I’m still getting used to the look of my Lomo prints. I’m used to (and I usually try to take) photos that are sharp and bright, with contrast so high it blinds you. The soft, dim fuzziness of my LC-A+ photos is a huge change for me, but I like it. It’ll take a while to get used to, and I’m not giving up my SLRs, but it’s nice. It makes me want to go out and buy vintage floral-print dresses… which is strange, because I usually wear very modern black. Hmn.
But, anyway, the initial point of this post was that I have more writing (yes, finally, I know). Inspired by the song “Lady” by Regina Spektor. So enjoy… or pretend that you’re enjoying, so that I feel better about myself.
“You singing today?”
She looks up at the man who posed the question, a large, surly bartender by the name of Ivan.
“What’s it to you?” she retorts. “You’re not goin’ to listen, anyway.”
Ivan flashes her a fleeting grin. They are friends; they go through this routine every night, sitting at the bar of this musty, smoke-filled lounge. Sometimes, the lady wonders if there will ever be a day when she doesn’t sing.
“I don’ think I will today,” she tells him, butting her cigarette out against her yellowed sheet music. Watching a circle burn through the paper, she continues, “Actually, I don’t think I’ll ever sing again.” She sighs and flicks the butt into someone’s open beer.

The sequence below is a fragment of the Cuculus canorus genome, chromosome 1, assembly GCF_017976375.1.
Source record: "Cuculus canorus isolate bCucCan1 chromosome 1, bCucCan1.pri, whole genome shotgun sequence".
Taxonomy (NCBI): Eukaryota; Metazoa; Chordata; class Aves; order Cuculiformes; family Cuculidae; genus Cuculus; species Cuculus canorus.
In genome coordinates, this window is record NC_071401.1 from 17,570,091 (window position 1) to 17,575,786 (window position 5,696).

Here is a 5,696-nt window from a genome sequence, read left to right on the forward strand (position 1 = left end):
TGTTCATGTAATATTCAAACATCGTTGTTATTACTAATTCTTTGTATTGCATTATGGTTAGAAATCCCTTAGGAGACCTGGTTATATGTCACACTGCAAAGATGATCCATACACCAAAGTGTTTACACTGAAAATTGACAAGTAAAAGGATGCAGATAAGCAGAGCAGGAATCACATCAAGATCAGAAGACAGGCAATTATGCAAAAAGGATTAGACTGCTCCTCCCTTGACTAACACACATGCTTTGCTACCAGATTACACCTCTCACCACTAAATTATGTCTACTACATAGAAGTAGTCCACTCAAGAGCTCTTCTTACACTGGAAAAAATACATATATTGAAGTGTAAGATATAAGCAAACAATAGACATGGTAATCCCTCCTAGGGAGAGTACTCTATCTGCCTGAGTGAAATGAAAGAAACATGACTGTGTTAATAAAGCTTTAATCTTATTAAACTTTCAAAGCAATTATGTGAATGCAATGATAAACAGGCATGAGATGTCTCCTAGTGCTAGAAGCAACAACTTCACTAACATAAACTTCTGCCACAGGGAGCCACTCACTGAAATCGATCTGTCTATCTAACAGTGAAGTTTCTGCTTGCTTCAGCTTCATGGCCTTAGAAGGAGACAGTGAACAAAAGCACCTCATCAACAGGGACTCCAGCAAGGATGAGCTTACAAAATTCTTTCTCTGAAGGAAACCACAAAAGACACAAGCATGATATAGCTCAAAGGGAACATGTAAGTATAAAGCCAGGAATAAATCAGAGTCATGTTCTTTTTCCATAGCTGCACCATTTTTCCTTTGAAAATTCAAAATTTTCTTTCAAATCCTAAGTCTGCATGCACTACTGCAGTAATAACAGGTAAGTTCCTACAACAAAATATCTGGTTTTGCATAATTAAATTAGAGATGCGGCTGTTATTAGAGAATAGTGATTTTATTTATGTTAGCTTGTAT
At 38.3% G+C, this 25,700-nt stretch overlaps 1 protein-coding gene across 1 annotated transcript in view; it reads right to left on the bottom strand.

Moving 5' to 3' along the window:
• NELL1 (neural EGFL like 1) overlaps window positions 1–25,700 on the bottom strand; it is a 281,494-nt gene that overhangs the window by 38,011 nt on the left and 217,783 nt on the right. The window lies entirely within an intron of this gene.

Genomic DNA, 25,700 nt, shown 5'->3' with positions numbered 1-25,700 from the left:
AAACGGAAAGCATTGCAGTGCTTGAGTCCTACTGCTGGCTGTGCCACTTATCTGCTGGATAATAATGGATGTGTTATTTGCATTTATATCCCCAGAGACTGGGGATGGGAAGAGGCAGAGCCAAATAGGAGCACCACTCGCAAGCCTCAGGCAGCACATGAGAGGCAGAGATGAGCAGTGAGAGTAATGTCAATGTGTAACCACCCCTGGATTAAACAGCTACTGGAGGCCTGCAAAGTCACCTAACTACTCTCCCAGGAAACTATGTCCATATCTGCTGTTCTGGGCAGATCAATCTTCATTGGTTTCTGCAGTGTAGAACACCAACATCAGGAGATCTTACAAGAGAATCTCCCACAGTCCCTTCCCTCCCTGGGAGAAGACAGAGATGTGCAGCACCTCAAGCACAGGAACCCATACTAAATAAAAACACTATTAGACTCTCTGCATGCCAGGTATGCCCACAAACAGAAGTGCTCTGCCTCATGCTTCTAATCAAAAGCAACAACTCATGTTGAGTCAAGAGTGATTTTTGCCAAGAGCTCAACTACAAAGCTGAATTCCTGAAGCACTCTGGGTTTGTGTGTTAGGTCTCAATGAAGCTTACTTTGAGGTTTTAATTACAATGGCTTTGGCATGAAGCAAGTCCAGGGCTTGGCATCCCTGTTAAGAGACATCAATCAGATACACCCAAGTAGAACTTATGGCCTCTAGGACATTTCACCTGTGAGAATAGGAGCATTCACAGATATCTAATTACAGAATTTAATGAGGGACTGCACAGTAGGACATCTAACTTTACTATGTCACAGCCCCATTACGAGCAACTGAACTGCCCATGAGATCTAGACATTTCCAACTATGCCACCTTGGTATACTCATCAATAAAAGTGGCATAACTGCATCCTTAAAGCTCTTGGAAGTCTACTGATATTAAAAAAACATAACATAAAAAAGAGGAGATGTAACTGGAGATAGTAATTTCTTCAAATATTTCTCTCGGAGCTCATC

It is winter in the city. Smoky snowflakes drift down from the hazy dark sky, dusting every surface in a powder of grayish off-white. Last winter, she moved from the countryside to become a cabaret singer. She hasn’t made enough money to move back yet.
But this was her dream, wasn’t it? As she leans against the side of the building, staring up at the almost-black sky, she can’t help but to think that it wasn’t. She takes a puff of her dying cigarette and looks around, gazing morosely at the blank-eyed passers-by who hurry by, all trapped in their own hell of a dream. No, she doesn’t regret it, not at all….
“You’re up, lady.” Ivan stands at the open doorway, gazing down at her with a sort of pity in his dark gray eyes. “Comin’?”
“I’m not singin’ today. I told you that already.”
“You don’t get paid if you don’t sing,” he reminds her. “How’re you going to put your sister through school if you don’t get paid?”
Her sister. The only reason she’s still in this washed-out city of bleak realities and broken dreams.
“You’d support her, wouldn’t you?” she asks Ivan.
He sighs, shaking his head. “You know I can barely support you.”
“I know.” After one last drag on her cigarette, she lets it drop onto the ashtray. Maybe, one day, her sister will come and see her sing.